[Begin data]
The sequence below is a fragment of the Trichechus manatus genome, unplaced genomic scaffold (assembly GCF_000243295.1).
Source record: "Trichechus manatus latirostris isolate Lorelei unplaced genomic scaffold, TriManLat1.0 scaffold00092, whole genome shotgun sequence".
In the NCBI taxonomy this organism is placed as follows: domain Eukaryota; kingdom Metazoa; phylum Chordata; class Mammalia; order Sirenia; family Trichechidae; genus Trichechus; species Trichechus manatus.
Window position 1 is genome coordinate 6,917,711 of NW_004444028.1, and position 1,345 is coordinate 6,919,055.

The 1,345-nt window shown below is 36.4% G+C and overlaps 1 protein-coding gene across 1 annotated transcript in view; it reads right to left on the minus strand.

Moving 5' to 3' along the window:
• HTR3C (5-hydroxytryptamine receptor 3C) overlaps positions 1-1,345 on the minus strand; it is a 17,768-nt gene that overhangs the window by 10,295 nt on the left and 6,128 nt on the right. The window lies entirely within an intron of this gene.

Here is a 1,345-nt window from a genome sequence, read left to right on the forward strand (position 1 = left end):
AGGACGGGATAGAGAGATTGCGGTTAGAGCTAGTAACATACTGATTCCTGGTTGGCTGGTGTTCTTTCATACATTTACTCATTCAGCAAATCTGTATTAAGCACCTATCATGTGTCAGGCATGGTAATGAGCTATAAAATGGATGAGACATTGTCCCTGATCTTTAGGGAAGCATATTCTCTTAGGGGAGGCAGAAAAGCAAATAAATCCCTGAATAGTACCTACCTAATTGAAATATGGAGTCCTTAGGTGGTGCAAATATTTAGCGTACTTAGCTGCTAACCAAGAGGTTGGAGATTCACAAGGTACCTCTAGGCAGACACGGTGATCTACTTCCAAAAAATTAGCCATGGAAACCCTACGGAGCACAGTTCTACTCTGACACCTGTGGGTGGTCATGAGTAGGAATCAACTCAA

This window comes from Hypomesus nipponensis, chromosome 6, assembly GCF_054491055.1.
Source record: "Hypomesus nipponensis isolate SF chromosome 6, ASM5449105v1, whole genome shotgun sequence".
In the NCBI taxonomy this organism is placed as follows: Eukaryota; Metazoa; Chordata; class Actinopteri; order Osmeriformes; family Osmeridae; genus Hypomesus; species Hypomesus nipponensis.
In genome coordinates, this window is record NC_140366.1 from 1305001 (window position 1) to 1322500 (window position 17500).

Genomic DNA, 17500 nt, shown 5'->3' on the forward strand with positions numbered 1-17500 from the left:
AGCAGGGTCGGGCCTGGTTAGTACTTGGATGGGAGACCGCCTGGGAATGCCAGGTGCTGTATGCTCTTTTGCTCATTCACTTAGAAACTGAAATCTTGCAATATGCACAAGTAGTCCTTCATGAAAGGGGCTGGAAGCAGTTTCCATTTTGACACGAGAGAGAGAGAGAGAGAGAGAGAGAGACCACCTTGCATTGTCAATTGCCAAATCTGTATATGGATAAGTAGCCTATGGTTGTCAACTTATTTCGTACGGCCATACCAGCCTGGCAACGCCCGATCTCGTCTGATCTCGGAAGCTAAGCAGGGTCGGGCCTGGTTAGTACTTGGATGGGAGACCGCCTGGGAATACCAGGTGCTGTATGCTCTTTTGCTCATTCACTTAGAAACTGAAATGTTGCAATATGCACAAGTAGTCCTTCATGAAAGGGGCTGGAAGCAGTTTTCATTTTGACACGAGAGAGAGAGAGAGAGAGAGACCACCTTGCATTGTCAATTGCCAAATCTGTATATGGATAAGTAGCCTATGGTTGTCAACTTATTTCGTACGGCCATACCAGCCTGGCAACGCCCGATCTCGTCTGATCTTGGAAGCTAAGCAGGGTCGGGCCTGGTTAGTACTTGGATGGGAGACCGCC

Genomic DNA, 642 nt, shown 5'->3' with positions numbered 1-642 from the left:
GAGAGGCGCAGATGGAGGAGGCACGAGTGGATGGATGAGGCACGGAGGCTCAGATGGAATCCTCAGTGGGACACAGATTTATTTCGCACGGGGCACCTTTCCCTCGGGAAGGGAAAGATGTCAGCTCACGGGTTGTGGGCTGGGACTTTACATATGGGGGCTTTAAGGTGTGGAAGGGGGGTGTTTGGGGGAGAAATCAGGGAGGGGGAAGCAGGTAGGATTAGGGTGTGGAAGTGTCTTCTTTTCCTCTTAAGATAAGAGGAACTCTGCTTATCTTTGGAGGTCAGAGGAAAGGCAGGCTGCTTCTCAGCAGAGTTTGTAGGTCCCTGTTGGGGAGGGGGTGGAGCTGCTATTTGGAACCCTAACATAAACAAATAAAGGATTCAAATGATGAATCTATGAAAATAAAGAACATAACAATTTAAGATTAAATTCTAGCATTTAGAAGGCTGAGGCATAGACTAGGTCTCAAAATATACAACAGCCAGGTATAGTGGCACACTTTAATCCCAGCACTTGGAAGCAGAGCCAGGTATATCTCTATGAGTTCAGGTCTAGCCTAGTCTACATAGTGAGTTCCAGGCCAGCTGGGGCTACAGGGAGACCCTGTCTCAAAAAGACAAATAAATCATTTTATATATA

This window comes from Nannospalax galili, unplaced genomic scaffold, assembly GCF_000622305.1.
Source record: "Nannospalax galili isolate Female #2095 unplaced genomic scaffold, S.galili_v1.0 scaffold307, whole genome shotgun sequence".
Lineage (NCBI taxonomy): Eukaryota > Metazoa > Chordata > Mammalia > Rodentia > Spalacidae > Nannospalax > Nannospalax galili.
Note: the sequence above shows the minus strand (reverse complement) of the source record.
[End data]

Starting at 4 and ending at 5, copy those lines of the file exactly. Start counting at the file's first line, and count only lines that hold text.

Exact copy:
Window position 1 is genome coordinate 6,917,711 of NW_004444028.1, and position 1,345 is coordinate 6,919,055.

The 1,345-nt window shown below is 36.4% G+C and overlaps 1 protein-coding gene across 1 annotated transcript in view; it reads right to left on the minus strand.